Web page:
- After all these years... men still don't know their puny weapons can't hurt Hulk!
- -- Hulk
Appearing in "But Who Will Judge the Hulk?"Edit
- J. Jonah Jameson
- Natasha Romanoff
- Peter Parker
- Richard Nixon
- S.H.I.E.L.D. agents
- Spiro Agnew
Synopsis for "But Who Will Judge the Hulk?"Edit
General Ross and his Hulkbusters converge on the Hulk's location in the middle of the Nevada desert. From within Mobile Command Post No. 1, Ross, Captain American and S.H.I.E.L.D. director Nick Fury monitor the Hulkbusters' progress. Life Model Decoys, made to look like soldiers, surround the Hulk as a Hulkbuster fighter craft drops an electrified para-net down on top of the Hulk. Though he struggles to resist, the intense electricity ultimately takes its toll on the Hulk and he falls to the ground unconscious. General Ross contacts the President and informs him that the Hulkbusters have accomplished their mission. President Nixon informs Ross that the Attorney General and he will decide what course to take in the line of prosecution. Ross is shocked to learn that the President intends on placing the Hulk on trial.
Later in New York City, attorney Matt Murdock receives a telephone call informing him that he has been selected to represent the Hulk at his criminal trial. Murdock flies to Hulkbuster base where the now sedated Bruce Banner is loaded onto a passenger jet for transport back to New York. Murdock complains to General Ross that he cannot confer with his client so long as he remains insensate. Ross refuses to administer a stimulant to Banner out of fear that he might transform back into the Hulk. Murdock threatens to go to the Attorney General citing Ross' refusal to cooperate with the defense. Against all better judgment, Ross orders a medic to give Banner a stimulant.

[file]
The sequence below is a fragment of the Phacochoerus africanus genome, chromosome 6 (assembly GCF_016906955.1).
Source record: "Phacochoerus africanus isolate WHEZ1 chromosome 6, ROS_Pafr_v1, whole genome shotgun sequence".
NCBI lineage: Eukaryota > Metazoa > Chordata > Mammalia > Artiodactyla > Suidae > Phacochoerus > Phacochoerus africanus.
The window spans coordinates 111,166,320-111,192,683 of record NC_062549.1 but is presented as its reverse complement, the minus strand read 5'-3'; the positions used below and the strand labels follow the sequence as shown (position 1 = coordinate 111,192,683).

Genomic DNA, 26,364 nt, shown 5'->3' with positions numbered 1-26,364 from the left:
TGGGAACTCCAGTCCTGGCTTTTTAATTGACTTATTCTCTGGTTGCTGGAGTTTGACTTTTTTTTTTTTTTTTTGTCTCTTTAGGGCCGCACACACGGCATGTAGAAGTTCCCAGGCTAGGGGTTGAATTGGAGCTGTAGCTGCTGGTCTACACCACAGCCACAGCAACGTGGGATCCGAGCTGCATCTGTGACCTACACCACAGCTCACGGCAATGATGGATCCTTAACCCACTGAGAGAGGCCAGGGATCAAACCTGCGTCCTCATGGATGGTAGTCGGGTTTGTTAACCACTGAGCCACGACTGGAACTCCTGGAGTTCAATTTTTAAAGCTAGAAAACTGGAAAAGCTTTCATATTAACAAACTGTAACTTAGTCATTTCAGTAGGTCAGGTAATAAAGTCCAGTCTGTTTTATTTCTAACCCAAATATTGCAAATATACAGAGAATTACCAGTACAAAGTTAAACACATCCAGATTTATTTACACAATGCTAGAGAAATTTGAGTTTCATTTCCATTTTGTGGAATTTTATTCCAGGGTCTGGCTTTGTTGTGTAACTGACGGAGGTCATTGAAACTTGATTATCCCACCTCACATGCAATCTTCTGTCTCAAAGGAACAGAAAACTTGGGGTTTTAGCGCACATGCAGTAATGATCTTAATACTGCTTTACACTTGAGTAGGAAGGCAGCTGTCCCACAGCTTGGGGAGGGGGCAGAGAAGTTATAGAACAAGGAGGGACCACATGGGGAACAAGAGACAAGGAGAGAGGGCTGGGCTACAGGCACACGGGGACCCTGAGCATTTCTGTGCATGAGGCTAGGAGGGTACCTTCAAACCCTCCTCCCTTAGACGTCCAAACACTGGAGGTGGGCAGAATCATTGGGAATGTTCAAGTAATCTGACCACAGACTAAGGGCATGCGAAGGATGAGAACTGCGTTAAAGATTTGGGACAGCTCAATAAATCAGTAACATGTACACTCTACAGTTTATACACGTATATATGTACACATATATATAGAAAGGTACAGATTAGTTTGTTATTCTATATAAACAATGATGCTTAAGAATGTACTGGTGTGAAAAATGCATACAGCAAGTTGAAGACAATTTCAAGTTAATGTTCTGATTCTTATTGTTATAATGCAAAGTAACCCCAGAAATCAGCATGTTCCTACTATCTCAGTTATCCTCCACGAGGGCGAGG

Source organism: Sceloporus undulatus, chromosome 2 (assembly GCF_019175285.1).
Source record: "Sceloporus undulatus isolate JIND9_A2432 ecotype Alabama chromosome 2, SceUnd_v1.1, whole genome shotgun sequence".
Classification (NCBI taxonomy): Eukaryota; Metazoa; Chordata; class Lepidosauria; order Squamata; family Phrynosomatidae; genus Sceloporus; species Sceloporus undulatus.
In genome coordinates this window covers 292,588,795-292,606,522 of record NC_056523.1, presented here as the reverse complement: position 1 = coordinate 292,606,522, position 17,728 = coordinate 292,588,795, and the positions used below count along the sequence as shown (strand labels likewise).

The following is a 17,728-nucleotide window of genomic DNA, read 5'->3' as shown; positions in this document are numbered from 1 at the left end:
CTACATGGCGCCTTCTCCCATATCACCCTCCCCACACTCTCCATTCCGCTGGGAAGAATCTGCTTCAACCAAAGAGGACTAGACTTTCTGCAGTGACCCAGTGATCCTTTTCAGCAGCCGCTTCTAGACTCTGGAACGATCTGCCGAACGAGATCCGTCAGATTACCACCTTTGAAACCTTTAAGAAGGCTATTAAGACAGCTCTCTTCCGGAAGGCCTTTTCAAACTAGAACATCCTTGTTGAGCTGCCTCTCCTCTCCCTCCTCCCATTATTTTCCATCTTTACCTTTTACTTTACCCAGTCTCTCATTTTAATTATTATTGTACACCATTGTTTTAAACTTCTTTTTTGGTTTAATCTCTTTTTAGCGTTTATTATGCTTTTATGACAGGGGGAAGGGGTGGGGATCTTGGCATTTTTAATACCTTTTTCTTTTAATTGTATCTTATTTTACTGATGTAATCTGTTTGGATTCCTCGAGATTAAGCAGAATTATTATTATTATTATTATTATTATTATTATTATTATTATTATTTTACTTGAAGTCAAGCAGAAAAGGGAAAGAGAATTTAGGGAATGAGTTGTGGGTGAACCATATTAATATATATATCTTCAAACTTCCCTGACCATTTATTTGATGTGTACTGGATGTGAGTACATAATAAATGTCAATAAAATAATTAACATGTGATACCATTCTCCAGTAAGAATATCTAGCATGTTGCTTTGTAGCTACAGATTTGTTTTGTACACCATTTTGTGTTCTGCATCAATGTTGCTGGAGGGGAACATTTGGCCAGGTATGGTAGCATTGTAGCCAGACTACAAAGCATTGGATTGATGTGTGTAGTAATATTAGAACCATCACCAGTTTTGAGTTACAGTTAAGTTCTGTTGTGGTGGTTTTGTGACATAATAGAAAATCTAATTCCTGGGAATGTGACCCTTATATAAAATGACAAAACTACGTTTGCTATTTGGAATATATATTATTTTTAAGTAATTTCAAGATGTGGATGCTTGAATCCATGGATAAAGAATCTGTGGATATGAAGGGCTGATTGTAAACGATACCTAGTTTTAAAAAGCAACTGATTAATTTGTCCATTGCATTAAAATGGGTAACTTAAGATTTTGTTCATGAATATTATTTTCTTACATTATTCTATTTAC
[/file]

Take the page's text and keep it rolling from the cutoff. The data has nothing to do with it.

Once he comes to his senses, Bruce realizes what is taking place. The fear of turning into the Hulk actually prompts the transformation and he bursts out of his clothes and stands in the middle of the aisle of the plane at 40,000 feet. Murdock approaches the Hulk and manages to keep him calm with soft words and platitudes of friendship. The Hulk remains calm long enough for the plane to land, at which point General Ross shouts his intention to bring the Hulk down. The Hulk, feeling betrayed by Murdock's seeming trickery, goes berserk and tears through the side of the plane. As he leaps to the landing strip, he finds the Fantastic Four ready to take him down.
Appearing in "The World, My Jury!"Edit
Synopsis for "The World, My Jury!"Edit